4. Death Bed Phenomena
Strange experiences reported at the time of death, including near-death experiences and death-bed visions, are often dismissed by skeptics as artifacts of the dying patient’s misfiring brain. But such explanations are confounded by the fact that, in some cases, other quite healthy people present in the room with the dying also experience the ‘veil’ to the afterlife being lifted.
For example, there have been numerous cases in which carers for the dying have described seeing a bright light surrounding the dying person, exuding what they relate as “a raw feeling of love”. What sort of numbers are we talking? Researcher Peter Fenwick was amazed to find in a survey that one in every three palliative carers reported accounts of “a radiant light that envelops the dying person, and may spread throughout the room and involve the carer”. In a similar Dutch study, more than half of the carers surveyed reported witnessing this ‘light’! Meanwhile in a questionnaire put to palliative care nurses in Australia, one respondent told how he, another nurse, and the patient’s husband saw a blue-white light leave the body of the patient and drift toward the ceiling. “As she died we just noticed like an energy rising from her...sort of a bluey white sort of aura,” the nurse explained. “We looked at each other, and the husband was on the other side of the bed and he was looking at us... he saw it as well and he said he thinks that she went to a better place”. As is often the case, this experience was transformative for the nurse: “It probably changed the way I felt about people dying and what actually happens after death”. In fact the researcher responsible for the Australian survey, Deborah Morris, was herself originally inspired to investigate death-bed experiences further by her own experience of seeing ‘the dying light’. “There was a young man who had died in the room with his family and I saw an aura coming off him,” she recounts. “It was like a mist. I didn’t tell anybody for years. I’ve never seen it again”.
Peter Fenwick relates an instance in which a person, at the time of their brother’s death, witnessed “odd tiny sparks of bright light” emanating from the body – and what’s more, these ‘sparks’ were also seen by another person in the room. In another case, a carer awoke in the darkness of early morning to the sight of “a flame licking the top of the wall against the ceiling” above her dying father’s bed. “I saw a plume of smoke rising, like the vapour that rises from a snuffed-out candle, but on a bigger was being thrown off by a single blade of phosphorus light”, the witness recounted. “It hung above Dad’s bed, about 18 inches or so long, and was indescribably seemed to express perfect love and peace”. She switched on the light to investigate further, but the light instantly vanished; “the room was the same as always on a November morning, cold and cheerless, with no sound of breathing from Dad’s bed. His body was still warm”. This sighting of a vapour-like substance leaving the body at the time of death is another element that is often reported:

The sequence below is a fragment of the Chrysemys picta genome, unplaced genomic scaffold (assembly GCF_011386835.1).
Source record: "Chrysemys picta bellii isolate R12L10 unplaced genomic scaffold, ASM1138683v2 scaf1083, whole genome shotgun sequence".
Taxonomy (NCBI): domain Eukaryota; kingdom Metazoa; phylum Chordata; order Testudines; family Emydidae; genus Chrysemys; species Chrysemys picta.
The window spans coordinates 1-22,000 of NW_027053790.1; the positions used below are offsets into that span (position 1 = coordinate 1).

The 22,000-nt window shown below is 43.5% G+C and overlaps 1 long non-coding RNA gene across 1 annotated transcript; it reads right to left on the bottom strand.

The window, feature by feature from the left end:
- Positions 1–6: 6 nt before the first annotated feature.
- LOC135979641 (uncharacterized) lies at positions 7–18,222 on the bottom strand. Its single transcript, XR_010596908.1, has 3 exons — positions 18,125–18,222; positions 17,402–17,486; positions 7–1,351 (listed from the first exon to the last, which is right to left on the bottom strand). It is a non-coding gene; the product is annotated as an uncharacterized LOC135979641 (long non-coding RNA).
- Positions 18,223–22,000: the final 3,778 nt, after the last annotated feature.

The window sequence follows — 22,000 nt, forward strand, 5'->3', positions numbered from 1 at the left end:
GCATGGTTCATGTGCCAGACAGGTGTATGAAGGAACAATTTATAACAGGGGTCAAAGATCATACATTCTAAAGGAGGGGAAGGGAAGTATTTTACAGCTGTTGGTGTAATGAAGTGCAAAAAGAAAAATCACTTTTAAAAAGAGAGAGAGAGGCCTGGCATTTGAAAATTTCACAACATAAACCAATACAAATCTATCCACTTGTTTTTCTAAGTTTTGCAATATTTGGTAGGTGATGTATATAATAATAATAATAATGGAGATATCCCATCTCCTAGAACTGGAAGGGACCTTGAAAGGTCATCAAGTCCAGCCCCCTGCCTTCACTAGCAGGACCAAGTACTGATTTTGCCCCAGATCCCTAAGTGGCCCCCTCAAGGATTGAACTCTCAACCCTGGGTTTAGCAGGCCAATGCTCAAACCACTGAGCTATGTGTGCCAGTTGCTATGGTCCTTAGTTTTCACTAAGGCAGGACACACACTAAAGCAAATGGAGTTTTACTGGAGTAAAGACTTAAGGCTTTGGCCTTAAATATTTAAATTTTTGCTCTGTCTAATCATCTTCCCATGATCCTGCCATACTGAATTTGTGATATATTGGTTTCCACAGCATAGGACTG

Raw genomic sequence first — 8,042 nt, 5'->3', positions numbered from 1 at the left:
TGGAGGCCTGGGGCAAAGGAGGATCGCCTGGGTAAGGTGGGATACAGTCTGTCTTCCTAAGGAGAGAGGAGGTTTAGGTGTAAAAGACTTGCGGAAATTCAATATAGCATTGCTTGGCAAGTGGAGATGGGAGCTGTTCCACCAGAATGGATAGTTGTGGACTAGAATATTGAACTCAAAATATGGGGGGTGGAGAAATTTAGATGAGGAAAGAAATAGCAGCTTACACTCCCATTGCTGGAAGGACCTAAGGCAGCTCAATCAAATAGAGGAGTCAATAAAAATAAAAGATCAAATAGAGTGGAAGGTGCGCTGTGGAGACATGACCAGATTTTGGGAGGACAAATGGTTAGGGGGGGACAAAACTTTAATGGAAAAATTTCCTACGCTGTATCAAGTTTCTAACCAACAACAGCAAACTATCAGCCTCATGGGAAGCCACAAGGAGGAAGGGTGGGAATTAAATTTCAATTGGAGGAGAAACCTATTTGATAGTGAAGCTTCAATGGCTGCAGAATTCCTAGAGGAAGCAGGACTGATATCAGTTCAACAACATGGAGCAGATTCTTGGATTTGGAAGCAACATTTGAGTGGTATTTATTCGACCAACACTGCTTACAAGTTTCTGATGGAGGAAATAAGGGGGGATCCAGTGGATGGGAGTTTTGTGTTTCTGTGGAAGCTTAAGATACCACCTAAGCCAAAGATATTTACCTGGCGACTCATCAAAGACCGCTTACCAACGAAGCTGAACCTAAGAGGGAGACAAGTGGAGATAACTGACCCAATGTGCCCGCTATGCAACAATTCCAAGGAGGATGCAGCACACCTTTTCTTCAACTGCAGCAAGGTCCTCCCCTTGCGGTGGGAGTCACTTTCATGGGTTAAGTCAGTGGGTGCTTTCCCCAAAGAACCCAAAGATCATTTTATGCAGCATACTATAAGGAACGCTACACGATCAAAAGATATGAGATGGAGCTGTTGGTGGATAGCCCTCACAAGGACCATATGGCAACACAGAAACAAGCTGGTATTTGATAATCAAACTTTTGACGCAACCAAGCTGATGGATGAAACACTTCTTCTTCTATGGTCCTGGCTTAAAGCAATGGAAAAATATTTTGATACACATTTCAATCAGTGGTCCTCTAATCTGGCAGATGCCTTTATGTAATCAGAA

As he died something which is very hard to describe because it was so unexpected and because I had seen nothing like it left up through his body and out of his head. It resembled distinct delicate waves/lines of smoke (smoke is not the right word but I have not got a comparison) and then disappeared. I was the only one to see it. It left me with such a sense of peace and comfort. I don’t think that we were particularly close as my sister and I had been sent off to boarding school at an early age.
I do not believe in God. But as to an afterlife I now really do not know what to think.